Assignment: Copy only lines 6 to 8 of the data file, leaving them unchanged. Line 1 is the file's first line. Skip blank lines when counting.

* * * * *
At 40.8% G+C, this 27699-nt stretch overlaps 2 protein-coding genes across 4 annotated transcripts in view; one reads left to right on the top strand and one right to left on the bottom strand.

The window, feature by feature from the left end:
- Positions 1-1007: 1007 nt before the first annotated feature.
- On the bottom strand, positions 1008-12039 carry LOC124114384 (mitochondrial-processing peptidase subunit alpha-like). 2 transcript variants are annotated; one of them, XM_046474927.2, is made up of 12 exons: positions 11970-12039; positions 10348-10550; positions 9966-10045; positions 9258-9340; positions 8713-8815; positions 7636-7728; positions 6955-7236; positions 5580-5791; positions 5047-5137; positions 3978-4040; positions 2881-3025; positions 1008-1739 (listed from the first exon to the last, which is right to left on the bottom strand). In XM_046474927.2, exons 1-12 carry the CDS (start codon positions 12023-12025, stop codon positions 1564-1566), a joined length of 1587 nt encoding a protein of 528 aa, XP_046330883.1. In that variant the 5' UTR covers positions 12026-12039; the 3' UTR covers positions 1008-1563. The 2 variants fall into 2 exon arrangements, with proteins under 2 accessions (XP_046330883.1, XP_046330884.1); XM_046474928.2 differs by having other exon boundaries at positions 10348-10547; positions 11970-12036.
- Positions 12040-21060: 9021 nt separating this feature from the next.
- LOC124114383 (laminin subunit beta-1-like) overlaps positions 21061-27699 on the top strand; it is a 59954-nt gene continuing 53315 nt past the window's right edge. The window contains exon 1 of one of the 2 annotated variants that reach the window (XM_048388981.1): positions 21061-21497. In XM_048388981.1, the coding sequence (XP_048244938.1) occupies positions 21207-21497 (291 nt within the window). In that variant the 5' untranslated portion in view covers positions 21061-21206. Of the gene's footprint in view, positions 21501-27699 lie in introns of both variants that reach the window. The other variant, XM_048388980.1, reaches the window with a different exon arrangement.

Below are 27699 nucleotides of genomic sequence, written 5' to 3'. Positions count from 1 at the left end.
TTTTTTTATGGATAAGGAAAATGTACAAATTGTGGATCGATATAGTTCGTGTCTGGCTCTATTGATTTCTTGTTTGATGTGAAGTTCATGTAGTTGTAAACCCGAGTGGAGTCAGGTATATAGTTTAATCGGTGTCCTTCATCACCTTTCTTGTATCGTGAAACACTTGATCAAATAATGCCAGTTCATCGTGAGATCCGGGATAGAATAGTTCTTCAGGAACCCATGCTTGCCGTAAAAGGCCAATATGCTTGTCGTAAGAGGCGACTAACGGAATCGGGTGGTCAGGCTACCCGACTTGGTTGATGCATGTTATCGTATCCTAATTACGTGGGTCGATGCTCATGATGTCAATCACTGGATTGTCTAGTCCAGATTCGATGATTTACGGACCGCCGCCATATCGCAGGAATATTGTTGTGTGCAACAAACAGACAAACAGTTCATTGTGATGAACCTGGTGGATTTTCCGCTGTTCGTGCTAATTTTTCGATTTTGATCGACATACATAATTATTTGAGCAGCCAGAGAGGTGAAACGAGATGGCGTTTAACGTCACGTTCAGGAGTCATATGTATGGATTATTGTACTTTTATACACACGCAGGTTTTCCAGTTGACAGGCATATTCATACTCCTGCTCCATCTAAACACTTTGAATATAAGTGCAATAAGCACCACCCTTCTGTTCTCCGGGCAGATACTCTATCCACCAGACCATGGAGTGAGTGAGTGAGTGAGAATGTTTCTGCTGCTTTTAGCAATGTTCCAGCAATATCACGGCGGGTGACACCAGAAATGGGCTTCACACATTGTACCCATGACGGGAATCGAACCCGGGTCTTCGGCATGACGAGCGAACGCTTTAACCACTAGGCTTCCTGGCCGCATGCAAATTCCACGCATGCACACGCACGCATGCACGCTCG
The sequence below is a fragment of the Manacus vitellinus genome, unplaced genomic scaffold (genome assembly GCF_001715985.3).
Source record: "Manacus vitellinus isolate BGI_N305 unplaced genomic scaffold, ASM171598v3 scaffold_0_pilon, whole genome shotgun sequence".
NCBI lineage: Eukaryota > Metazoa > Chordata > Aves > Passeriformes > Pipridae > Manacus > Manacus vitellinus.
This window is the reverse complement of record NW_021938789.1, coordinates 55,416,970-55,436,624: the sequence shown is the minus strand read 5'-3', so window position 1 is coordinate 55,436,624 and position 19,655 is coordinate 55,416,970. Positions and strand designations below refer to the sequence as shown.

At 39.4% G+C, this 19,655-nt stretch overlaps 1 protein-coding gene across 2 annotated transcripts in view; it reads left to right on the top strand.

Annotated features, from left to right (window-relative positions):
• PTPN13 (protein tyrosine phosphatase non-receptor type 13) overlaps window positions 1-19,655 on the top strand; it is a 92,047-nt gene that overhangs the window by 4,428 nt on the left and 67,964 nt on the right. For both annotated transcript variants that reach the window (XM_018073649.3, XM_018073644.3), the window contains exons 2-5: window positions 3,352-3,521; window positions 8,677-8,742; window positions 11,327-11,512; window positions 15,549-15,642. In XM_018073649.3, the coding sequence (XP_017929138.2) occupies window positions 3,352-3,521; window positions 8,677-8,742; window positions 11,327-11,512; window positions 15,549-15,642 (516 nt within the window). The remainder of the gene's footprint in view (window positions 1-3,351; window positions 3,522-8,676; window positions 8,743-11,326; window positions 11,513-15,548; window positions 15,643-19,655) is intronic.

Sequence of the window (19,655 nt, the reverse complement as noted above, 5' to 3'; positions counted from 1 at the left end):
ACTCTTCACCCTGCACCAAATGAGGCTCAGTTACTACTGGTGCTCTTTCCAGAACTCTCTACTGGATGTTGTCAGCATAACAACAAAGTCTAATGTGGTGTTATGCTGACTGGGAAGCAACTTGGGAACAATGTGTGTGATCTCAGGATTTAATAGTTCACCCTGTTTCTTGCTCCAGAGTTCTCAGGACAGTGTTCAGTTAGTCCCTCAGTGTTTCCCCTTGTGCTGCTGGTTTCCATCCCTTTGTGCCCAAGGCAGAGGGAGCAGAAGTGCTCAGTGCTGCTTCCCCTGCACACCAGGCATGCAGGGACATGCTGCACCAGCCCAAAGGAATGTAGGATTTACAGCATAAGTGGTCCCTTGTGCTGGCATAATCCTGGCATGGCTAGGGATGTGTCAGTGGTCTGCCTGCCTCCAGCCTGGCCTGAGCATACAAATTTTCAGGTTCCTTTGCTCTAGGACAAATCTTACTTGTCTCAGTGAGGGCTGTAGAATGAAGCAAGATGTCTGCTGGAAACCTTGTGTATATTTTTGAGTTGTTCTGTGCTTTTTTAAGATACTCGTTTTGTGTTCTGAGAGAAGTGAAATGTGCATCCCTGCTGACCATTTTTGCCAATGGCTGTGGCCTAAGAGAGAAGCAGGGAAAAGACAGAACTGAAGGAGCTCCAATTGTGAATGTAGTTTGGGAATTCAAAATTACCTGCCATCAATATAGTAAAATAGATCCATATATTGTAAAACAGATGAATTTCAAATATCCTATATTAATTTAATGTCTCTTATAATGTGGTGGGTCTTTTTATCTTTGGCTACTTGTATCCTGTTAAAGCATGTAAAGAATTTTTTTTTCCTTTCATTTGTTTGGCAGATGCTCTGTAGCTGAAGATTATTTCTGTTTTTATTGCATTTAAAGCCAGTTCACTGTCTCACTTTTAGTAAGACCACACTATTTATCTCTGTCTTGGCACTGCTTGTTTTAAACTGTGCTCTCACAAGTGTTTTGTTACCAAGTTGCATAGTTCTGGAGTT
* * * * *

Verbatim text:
- LOC124114383 (laminin subunit beta-1-like) overlaps positions 21061-27699 on the top strand; it is a 59954-nt gene continuing 53315 nt past the window's right edge. The window contains exon 1 of one of the 2 annotated variants that reach the window (XM_048388981.1): positions 21061-21497. In XM_048388981.1, the coding sequence (XP_048244938.1) occupies positions 21207-21497 (291 nt within the window). In that variant the 5' untranslated portion in view covers positions 21061-21206. Of the gene's footprint in view, positions 21501-27699 lie in introns of both variants that reach the window. The other variant, XM_048388980.1, reaches the window with a different exon arrangement.

Below are 27699 nucleotides of genomic sequence, written 5' to 3'. Positions count from 1 at the left end.
TTTTTTTATGGATAAGGAAAATGTACAAATTGTGGATCGATATAGTTCGTGTCTGGCTCTATTGATTTCTTGTTTGATGTGAAGTTCATGTAGTTGTAAACCCGAGTGGAGTCAGGTATATAGTTTAATCGGTGTCCTTCATCACCTTTCTTGTATCGTGAAACACTTGATCAAATAATGCCAGTTCATCGTGAGATCCGGGATAGAATAGTTCTTCAGGAACCCATGCTTGCCGTAAAAGGCCAATATGCTTGTCGTAAGAGGCGACTAACGGAATCGGGTGGTCAGGCTACCCGACTTGGTTGATGCATGTTATCGTATCCTAATTACGTGGGTCGATGCTCATGATGTCAATCACTGGATTGTCTAGTCCAGATTCGATGATTTACGGACCGCCGCCATATCGCAGGAATATTGTTGTGTGCAACAAACAGACAAACAGTTCATTGTGATGAACCTGGTGGATTTTCCGCTGTTCGTGCTAATTTTTCGATTTTGATCGACATACATAATTATTTGAGCAGCCAGAGAGGTGAAACGAGATGGCGTTTAACGTCACGTTCAGGAGTCATATGTATGGATTATTGTACTTTTATACACACGCAGGTTTTCCAGTTGACAGGCATATTCATACTCCTGCTCCATCTAAACACTTTGAATATAAGTGCAATAAGCACCACCCTTCTGTTCTCCGGGCAGATACTCTATCCACCAGACCATGGAGTGAGTGAGTGAGTGAGAATGTTTCTGCTGCTTTTAGCAATGTTCCAGCAATATCACGGCGGGTGACACCAGAAATGGGCTTCACACATTGTACCCATGACGGGAATCGAACCCGGGTCTTCGGCATGACGAGCGAACGCTTTAACCACTAGGCTTCCTGGCCGCATGCAAATTCCACGCATGCACACGCACGCATGCACGCTCG